St Mary's College, Crosby

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St Mary's College
St Mary's College, Crosby.jpg
Motto "Fidem vita fateri"
(Latin: Show your faith by the way you live)
Established 1919
Type Independent day school
Religion Roman Catholic
Principal Mr M Kennedy
Chairman of Governors Mr C J Cleugh
Location Everest Road

L23 5TW
Local authority Sefton
Students 766 (2011)
Gender Coeducational
Ages 2–18

St Mary's College is an independent Roman Catholic coeducational school in Crosby, Merseyside, about 11 km north of Liverpool. It comprises an early years department "Bright Sparks" (age 4 and under), preparatory school known as "The Mount" (age 4-11) and secondary school with a 6th Form (age 11-18). It was formerly a direct grant grammar school for boys, founded and controlled by the Christian Brothers order. Notable alumni include John Birt, Roger McGough, Tony Booth and Cardinal Vincent Nichols.

Founding and affiliation[edit]

The college was established as a boys' school in 1919 by the Irish Christian Brothers, a clerical order founded by Blessed Edmund Rice in the early nineteenth century.

The college became a direct grant grammar school in 1946[1] as a result of the 1944 Education Act. Post-war alumni describe "a heavy emphasis on rote learning and testing, underpinned by the brutal punishment that the Christian Brothers favoured",[2] "the carrot-and-stick method—without the carrot",[3] "a hard, disciplined education ...generous with the strap".[4] "But it wasn't a bad school; they took working-class Catholic boys, gave them an education and got them to university,"[5] "the school was good, and still is",[4] and "the sixth form at St Mary's was an altogether different experience".[2] An article was published in The Guardian in 1998 surrounding alleged sexual abuse at the college. 10 years on the school have yet to make a statement on these allegations.[6]

When direct grants were abolished by the 1974–79 Labour government St Mary's became an independent school[7] and is a member of the HMC. It began teaching girls in the sixth form in 1983 and became fully co-educational in 1989. The college is now administered by laypersons, ceasing to be a Christian Brothers' school in January 2006 on becoming an independent charity (St Mary's College Crosby Trust Limited) that "exists to educate children and welcomes families from all faiths".[8]

Location and buildings[edit]

St Mary's College is based in Crosby, a suburb of Liverpool, in the Metropolitan Borough of Sefton. The college originally comprised a mansion, Claremont House,[9] on Liverpool Road, Crosby and the neighbouring property, Everest House, until the purpose-built school was built on Everest Road in 1924. Science blocks were added over the years and an assembly hall in 1978. Claremont House is now occupied by the early years department. The Mount preparatory school is located a short distance away in Blundellsands.[10]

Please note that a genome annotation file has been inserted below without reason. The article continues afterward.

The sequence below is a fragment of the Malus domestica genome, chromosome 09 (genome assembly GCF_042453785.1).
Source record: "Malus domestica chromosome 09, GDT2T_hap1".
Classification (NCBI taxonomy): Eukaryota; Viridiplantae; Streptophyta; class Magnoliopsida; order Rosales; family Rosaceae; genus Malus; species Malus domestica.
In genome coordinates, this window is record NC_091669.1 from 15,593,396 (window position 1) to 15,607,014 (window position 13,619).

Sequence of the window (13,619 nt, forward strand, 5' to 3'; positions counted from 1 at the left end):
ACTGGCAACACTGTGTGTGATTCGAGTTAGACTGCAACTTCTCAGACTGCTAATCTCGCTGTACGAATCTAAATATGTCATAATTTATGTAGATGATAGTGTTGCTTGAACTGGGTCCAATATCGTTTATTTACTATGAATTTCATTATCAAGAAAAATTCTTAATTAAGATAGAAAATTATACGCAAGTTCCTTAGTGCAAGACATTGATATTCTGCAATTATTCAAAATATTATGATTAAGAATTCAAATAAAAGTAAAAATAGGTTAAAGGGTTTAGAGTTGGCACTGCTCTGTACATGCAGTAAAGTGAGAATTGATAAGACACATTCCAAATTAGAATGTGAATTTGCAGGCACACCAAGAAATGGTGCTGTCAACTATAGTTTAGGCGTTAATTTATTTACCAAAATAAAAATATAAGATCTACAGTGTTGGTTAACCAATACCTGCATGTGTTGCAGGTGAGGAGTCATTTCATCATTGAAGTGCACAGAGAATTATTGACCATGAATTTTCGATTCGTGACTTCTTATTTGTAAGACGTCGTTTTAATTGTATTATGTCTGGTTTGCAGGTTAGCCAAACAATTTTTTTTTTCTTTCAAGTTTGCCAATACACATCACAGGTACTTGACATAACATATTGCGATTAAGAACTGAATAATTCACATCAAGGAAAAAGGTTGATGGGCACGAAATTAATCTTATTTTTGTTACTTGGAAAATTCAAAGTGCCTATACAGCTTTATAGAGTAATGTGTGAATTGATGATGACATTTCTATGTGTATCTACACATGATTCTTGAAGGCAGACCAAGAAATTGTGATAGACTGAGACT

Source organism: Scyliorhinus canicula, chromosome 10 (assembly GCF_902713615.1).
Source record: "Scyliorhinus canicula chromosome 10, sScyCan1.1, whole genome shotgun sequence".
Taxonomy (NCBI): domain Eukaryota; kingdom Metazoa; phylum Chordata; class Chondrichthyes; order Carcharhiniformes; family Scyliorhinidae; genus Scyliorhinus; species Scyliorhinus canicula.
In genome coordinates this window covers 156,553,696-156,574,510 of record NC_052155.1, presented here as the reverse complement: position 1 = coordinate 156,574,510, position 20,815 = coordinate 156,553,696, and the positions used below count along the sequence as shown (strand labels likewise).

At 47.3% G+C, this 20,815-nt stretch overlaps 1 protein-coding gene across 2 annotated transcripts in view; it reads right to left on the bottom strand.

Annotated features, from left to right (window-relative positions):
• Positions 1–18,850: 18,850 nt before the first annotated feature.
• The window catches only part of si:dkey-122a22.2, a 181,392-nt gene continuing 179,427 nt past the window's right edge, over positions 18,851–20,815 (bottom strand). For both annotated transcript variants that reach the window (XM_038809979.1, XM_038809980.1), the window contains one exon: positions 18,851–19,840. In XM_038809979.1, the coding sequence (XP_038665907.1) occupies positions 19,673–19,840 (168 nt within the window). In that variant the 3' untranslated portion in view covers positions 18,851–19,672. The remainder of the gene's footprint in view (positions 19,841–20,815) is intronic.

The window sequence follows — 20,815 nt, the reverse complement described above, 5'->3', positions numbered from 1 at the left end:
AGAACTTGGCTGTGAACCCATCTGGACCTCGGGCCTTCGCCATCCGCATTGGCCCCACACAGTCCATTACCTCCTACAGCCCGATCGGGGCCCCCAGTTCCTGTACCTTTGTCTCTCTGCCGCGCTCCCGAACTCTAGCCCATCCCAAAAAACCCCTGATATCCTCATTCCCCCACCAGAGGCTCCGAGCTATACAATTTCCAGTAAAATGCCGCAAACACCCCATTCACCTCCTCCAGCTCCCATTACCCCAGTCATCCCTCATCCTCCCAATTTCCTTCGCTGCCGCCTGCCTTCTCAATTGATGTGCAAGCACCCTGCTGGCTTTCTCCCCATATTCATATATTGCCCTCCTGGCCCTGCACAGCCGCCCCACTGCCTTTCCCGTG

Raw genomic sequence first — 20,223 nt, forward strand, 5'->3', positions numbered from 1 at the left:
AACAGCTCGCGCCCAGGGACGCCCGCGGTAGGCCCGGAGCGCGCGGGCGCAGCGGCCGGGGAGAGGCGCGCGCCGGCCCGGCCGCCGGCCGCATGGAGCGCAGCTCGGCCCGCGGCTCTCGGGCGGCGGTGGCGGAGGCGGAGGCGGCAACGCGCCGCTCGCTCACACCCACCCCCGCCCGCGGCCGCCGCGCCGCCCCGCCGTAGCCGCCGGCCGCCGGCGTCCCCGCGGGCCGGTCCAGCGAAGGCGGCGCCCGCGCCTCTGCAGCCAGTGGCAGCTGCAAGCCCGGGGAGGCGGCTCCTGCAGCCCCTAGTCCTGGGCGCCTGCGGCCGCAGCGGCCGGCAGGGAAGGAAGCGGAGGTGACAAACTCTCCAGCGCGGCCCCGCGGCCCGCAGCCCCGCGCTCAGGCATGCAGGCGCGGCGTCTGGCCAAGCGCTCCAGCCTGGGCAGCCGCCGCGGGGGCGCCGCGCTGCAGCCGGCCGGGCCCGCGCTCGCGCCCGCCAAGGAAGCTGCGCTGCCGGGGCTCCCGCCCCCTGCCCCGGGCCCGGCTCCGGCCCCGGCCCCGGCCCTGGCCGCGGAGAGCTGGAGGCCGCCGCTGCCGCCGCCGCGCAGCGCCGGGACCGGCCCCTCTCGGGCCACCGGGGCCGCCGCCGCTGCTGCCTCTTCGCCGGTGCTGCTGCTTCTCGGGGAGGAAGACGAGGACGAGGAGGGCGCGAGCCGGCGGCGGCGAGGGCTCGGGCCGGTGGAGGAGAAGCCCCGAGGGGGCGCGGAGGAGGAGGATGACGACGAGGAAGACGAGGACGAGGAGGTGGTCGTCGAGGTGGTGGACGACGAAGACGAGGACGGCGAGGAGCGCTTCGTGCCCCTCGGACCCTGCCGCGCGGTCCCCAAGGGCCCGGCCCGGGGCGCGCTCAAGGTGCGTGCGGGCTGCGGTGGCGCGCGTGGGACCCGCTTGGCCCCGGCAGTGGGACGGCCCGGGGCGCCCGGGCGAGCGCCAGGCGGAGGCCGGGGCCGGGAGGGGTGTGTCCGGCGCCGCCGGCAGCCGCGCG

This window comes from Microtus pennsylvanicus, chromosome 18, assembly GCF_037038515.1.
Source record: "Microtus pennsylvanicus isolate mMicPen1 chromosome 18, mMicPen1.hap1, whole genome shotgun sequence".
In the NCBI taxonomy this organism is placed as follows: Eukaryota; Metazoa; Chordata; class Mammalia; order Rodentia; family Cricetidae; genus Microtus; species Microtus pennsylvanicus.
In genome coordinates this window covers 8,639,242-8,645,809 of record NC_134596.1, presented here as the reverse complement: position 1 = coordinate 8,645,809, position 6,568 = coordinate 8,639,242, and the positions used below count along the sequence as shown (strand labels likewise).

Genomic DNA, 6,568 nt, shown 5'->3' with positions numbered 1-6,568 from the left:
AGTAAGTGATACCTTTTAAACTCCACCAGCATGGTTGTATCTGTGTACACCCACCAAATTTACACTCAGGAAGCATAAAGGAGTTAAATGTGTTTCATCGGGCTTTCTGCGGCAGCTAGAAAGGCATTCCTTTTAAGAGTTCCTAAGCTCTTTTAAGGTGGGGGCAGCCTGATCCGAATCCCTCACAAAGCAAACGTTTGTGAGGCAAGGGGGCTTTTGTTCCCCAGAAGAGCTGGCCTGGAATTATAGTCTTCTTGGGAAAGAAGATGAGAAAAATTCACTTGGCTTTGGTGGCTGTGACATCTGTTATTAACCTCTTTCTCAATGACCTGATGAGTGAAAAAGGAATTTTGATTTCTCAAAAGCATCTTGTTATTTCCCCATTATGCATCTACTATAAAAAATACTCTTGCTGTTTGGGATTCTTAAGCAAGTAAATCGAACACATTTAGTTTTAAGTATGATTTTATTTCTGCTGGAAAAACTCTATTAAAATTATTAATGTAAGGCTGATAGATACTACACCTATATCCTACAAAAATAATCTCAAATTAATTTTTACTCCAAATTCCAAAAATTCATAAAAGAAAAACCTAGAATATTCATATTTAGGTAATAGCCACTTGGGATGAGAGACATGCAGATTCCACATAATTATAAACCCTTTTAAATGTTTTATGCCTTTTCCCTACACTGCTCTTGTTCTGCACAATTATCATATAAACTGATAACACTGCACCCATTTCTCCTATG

The college has its own multi-gym and sports hall, formerly the Mecca Bingo Hall on Liverpool Road, which is open for public use as well as to the students. There are seven laboratories, two workshops and a library. In 2005 a new Sixth Form Centre was built, consisting of a new common room (including a cafe and vending machines) and two computer rooms. Until 1987, the college had a smoking room for the use of Sixth Form pupils who were smokers.

20 acres (81,000 m2) of playing fields are sited nearby on Little Crosby Road.


Exam results consistently exceed national averages achieved by state funded schools,[11] The school aims to develop the person as a whole, not just academically but in many areas: spiritual, moral, intellectual, physical and cultural.[12]

The school song[edit]

The former School Song,[13] composed in the 1920s by music master Frederick R. Boraston (1878–1954) was sung by former pupils, most notably at the annual Speech Day, which were once held at Liverpool's Philharmonic Hall.

The song is written as a march, with repeated crotchet notes in the opening melody. The unusual seven-bar phrases, and alternating major and minor keys, produce a feeling that is at once rousing and wistful. The words anticipate the day we leave school, and the "broad highway of Life" lies before us. We look forward to reaping "a golden harvest not yet sown", but shall "sometimes pause a moment" to think of yesterday, and the old school and its associations will find a place in our hearts "most wondrous kind". Thoughts of games, songs, and the friends we made give way to thanks that the school has taught us wisdom in both thought and deed. In the soaring finale, pupils past and present raise their voices to cheer St Mary's, and wish her long life, with the repeated Latin exclamation Vivat!

In the 1980s the song was replaced with a completely new song, with words more in tune with the School's co-educational, lay-teacher status.[citation needed]

Notable former teachers[edit]

Notable former pupils[edit]

Politics and industry[edit]

Diplomats and the law[edit]


Authors, journalists and broadcasters[edit]